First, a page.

- When a group of citizens from Cyprus who disagreed with the terms of the 2013 Cypriot bank bailout took their case to the European Court of Justice, the court’s response was that the Eurogroup is not “capable of producing legal effects with respect to third parties” because it is just a discussion forum.
Some of those who participate in Eurogroup meetings argue that its informality is precisely what makes it useful.
This week, the Eurogroup met behind closed doors to discuss the latest chapter in the Greek story, but neither the Greek public nor people in the other EU countries funding the €86 billion bailout program — the third of its kind — got to follow the debate, which failed to produce a final agreement on debt relief.
According to one senior official who has attended many Eurogroup meetings, a handful of people do nearly all the talking on Greece — the group’s president and the ministers “from Germany, France, the Netherlands and Greece, plus the Commission, sometimes Italy.”
- Some ministers can’t get a word in edgeways because the proceedings take place in rapid-fire English. “Germany clearly puts pressure on a lot of member states,” added the official.
Michael Noonan, the finance minister of Ireland, was the only one to ever speak up.
- “Often the real decisions are taken in preparatory meetings,” said Maria Joaõ Rodrigues, a Portuguese MEP who specializes in eurozone governance. Ministers hide behind expert views, but “if there was more transparency around final debates, ministers would be confronted with their own [national] public opinions.”
While it takes minutes, it doesn’t publish them nor, as the EU ombudsman has noted, does it have any formal operating procedures.
- Former head of Eurogroup, Jean-Claude Juncker admitted to a meeting of the federalist European Movement in May 2011 that he viewed it as necessary to lie to the public about certain aspects of eurozone management, and that the Eurogroup was a place for “secret, dark debates.”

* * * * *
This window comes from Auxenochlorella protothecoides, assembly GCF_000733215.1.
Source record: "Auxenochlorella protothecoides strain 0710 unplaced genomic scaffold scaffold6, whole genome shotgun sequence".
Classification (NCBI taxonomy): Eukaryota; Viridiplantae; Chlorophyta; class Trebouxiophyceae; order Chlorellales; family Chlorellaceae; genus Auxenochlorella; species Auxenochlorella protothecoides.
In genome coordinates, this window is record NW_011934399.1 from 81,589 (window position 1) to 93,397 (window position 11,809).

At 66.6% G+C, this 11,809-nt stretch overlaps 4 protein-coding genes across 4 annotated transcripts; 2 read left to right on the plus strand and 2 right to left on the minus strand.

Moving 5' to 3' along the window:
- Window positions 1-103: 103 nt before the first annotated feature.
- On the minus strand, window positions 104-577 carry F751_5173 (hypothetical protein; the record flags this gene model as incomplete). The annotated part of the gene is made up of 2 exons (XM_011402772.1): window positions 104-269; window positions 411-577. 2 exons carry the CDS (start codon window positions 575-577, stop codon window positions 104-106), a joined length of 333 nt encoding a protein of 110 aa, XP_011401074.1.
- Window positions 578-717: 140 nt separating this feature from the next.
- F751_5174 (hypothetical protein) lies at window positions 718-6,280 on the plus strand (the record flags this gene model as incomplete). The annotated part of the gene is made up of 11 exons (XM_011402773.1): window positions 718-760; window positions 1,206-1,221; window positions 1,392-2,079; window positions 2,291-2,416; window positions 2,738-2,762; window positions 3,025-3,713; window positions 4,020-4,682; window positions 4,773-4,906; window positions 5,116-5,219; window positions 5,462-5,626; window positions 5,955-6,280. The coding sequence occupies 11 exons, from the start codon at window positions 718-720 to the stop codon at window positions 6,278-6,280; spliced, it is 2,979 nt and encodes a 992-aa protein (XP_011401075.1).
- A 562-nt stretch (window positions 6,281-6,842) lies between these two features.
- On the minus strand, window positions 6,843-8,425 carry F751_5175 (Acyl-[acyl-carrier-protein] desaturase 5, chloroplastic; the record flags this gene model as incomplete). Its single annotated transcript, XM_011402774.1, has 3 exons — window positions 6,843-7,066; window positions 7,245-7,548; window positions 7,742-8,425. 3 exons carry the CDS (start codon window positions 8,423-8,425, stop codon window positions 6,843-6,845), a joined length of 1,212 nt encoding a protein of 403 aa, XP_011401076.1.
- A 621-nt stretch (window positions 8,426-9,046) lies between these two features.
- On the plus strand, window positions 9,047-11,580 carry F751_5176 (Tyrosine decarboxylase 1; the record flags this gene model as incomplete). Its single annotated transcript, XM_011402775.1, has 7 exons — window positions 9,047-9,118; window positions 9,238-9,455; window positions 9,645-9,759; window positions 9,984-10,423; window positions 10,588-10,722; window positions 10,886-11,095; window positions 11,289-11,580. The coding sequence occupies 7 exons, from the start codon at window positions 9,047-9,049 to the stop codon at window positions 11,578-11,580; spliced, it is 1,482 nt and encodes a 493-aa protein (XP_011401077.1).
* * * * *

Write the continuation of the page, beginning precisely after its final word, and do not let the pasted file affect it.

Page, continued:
- Ex Greek finance minister, Yanis Varoufakis, who delivered a battle for reforms in the Eurogroup, said that “there is no intellectual exchange of any substance whatsoever.” He likened the Eurogroup to a policy-laundering system used by the European Commission, ECB and International Monetary Fund to give their austerity policies an air of democratic respectability.
The Eurogroup met for the first time at Château de Senningen in Luxembourg on June 4, 1998, with the task of coordinating economic policy during the countdown to the launch of the euro.
Tolerance and accountability
Can an informal body take important financial decisions that affect millions of lives thus operate without transparency and accountability? The eurozone finance ministers apparently believe it can.
Blondes show the way
How about the eurozone and European citizens?
PS I think it is high time, the European citizens speak up. All we have to do is to register with European Commission’s European Citizens Initiative and demand transparency and accountability by the Eurogroup. It needs one million signatures by citizens from least 6 member states.